The Magical Ingredient for a working Actress over 40 is…

Cate-Blanchett-In-Robin-Hood
Cate Blanchett is one of those rare actresses who manages to have a thriving career in Hollywood despite having turned the big 4-0

In an industry that revels in youth and sex, getting older is an issue that affects any actor working in Hollywood.  Movie stars have to work extremely hard to stay on top because there are countless people below them vying for their own glimpse at the spotlight.

As a woman, it seems you have to work even harder to get roles once you hit your forties – and many just don’t make it! So what is it? What is that elusive quality needed to keep a woman working in Hollywood after 40?

Sex appeal is without a doubt one of the most important factors that keeps an actor working. While completely deplorable, we all know that in our culture women are viewed as less sexually attractive as they age.   On the other hand, even when looks fade, men can still get leading roles well into their fifties and beyond: Mickey Rourke, Nick Nolte and their horribly misshapen middle aged faces immediately come to mind.

Women of the same age, meanwhile, find themselves mostly relegated to playing the mother or wisecracking cleaning lady of the young starlet cast as the romantic lead in the film (As Good as it Gets from 1997 or 1954’s Rear Window).

What a lot of young actresses do not realize is that while sex appeal is important, it is not the sole quality needed to ensure your enduring power as a star. Think about Hollywood’s most famous sex symbol, Marilyn Monroe. Monroe died when she was thirty six. What kind of roles do you think she possibly could have gotten when lines appeared on her face and those fabulous breasts of hers started to sink?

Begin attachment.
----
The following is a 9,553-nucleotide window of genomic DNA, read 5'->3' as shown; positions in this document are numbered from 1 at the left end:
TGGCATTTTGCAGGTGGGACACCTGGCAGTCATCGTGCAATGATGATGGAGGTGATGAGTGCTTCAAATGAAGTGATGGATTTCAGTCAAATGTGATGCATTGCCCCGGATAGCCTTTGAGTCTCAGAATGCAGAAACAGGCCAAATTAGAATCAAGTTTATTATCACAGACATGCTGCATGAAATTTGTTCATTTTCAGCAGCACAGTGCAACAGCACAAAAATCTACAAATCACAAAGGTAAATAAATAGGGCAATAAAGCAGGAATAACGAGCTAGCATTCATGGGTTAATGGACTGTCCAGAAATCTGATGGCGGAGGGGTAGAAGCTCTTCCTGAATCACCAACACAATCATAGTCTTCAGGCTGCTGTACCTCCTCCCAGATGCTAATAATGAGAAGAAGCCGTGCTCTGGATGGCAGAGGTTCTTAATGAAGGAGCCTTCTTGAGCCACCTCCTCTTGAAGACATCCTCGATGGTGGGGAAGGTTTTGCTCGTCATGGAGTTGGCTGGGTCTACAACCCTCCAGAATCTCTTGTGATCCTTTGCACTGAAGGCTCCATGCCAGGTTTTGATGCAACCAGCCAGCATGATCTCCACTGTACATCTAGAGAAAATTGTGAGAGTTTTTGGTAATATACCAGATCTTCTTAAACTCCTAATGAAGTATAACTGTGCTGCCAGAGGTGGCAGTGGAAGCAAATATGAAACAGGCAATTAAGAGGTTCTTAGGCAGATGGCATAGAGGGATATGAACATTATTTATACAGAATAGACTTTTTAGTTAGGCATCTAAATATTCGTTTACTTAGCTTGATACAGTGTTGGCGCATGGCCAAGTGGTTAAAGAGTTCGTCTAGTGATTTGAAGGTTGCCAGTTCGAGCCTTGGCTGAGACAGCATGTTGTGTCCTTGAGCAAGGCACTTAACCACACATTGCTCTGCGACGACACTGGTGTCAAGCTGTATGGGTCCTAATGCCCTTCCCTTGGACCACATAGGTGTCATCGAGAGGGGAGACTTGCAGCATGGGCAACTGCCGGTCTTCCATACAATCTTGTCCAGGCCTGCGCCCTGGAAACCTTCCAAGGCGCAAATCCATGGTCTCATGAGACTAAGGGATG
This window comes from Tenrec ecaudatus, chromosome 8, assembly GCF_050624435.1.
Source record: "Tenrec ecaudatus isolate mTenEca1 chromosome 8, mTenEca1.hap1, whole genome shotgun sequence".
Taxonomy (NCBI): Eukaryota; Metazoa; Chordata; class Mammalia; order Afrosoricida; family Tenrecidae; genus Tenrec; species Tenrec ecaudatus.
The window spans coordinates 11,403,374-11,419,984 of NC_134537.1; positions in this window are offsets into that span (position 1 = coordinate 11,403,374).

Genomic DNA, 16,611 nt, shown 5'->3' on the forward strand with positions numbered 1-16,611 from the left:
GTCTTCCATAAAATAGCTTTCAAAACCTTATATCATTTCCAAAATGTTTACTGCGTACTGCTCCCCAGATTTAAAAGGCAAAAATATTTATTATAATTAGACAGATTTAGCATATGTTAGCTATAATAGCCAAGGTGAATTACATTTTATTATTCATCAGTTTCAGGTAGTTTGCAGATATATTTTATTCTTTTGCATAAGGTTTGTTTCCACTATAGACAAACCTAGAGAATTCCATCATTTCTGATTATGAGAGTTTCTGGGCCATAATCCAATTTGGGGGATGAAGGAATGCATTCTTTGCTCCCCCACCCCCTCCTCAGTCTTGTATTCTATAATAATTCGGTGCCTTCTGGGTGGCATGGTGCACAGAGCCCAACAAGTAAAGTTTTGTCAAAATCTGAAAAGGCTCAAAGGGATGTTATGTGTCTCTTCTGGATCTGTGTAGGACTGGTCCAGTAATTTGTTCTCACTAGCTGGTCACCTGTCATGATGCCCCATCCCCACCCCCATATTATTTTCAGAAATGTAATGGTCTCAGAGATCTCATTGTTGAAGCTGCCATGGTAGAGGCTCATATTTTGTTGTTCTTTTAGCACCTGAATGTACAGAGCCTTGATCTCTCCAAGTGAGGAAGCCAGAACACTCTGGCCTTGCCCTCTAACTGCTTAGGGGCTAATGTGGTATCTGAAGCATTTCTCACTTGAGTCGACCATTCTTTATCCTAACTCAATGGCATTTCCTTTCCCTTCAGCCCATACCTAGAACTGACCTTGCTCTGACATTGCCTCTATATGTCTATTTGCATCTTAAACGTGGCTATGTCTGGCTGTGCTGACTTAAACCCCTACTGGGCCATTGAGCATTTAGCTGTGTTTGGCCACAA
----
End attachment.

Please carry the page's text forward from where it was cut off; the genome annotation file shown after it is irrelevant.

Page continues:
Monroe had undeniable charisma on the screen, but honestly, just like Megan Fox today, she didn’t have the talent required to continue on in roles that weren’t about showcasing her sexuality. While it might be fun to play a MILF in American Pie 12, once you pass a certain age, how much can you really connect with an audience in those kinds of roles?

Think about the trajectory of the career of actresses that have passed the 40 plus curse. Beyond needing the raw talent to portray roles that aren’t all about your tits and ass, the crucial element in a long career is making sure you never get typecast. Meryl Streep is the perfect example of a beautiful and talented actress who has aged gracefully from playing a Holocaust survivor (Sophie’s Choice, 1982) to a Danish plantation owner (Out of Africa 1985) to the bitch queen of New York fashion (The Devil wears Prada, 2006);   she has shown she can play a variety of different roles.

At 42, Cate Blanchett is another actress who, like Streep, has the talent and versatility to continue on for many years to come. Like Katherine Hepburn, whom Blanchett won an Oscar for playing in The Aviator (2004),   she is a woman who while absolutely beautiful, backs up her talent by radiating confidence instead of sexuality. There’s just something about these women that tells you they don’t take any shit from men and you love them for it.

It would be wonderful to expect one day Hollywood will start producing an equal amount of quality roles for actresses of all shapes, sizes and ages, as they do for men, but this author won’t hold her breath for it! That’s not to say there aren’t positive signs out there these days about the future of women in the movies. One of the biggest hits so far in summer 2011 is Bridesmaids, a female-driven raunchy comedy starring 38 year old Kirsten Wiig. As with most things she’s done, Wiig   is absolutely hilarious in it and after years of being a supporting character in boys’ comedies deserves to become a full fledged movie star in her own right. Let’s hope she does, and does it for a lot longer than two years!

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